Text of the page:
Public opinion

Similarly, if the terrorists, belonging to the local Jihadist group National Thowheeth Jama’ath (NTJ), responsible for the suicide bombings in churches and hotels that killed over 260 people on Easter Sunday are sentenced to death, will the human rights champs come to their defence?

President Sirisena is taking every possible attempt to carry out Capital punishment, which has been subject to a moratorium since 1976. He believes that a few executions would work as an effective deterrent to drug traffickers. “If the Parliament brings legislation to abolish Capital punishment, I will declare a day of national mourning,” Sirisena said in the statement, adding that public opinion favoured hanging the condemned criminals. Courts routinely hand down death sentences to drug offenders, murderers and rapists but it is automatically commuted a term of life imprisonment.

Sri Lanka’s decision to revive the death penalty to execute a few hardcore illicit drug traders has a noble motive of saving many lives of future generations. President Sirisena reiterated that it is essential to carry out Capital punishment against big-time illicit drug smugglers for the sake of the young generation of the country.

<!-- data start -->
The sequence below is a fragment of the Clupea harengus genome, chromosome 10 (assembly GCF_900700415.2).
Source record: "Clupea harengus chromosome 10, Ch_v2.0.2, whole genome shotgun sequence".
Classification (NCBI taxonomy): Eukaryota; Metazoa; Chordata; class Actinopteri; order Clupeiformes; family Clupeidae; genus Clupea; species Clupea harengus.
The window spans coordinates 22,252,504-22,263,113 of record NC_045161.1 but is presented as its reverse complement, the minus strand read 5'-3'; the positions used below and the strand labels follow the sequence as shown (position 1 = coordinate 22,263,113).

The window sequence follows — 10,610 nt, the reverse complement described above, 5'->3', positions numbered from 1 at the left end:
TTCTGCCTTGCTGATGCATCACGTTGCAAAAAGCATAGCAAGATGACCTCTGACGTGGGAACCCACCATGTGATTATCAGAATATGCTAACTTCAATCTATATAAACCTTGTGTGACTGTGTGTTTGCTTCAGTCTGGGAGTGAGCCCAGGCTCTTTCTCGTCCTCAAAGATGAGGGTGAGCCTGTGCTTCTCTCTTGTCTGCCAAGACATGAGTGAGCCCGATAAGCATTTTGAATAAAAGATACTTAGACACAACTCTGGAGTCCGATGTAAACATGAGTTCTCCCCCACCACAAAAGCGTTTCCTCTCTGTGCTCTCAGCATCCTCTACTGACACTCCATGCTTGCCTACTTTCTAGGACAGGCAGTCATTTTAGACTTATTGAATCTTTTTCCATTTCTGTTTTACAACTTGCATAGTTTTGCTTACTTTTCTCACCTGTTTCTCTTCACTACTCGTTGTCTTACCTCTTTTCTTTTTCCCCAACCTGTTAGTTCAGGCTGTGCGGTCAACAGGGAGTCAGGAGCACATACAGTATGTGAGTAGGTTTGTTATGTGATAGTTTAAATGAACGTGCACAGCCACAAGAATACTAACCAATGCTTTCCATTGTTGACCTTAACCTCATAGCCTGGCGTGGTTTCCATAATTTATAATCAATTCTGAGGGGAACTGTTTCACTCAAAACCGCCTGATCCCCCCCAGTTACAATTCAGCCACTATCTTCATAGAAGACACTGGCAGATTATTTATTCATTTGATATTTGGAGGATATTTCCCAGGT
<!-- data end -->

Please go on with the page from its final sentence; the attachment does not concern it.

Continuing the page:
Several countries and organisations objected to the President’s move stating that the arbitrary execution of persons convicted of drug-related offences was wrong. They have ignored the fact that President Sirisena proposes to carry out execution for the drug offenders who continue their criminal drug trading while in prison and it is not an arbitrary execution. If these criminals carry out drug smuggling while in prison, it is very clear that these criminals do not have any desire to rectify their errant ways and become good citizens. So, the right to rehabilitate or reform is not a right they want to use.

Pointing out that there are about 100,000 drug addicts in the country, he urged all sections of the society, including media, to extend the fullest support to the government endeavours against illicit drugs. The President stressed that the death penalty would be carried out. “I might be depicted as a wrongdoer but I will do the right thing with honesty, according to my conscience,” he said.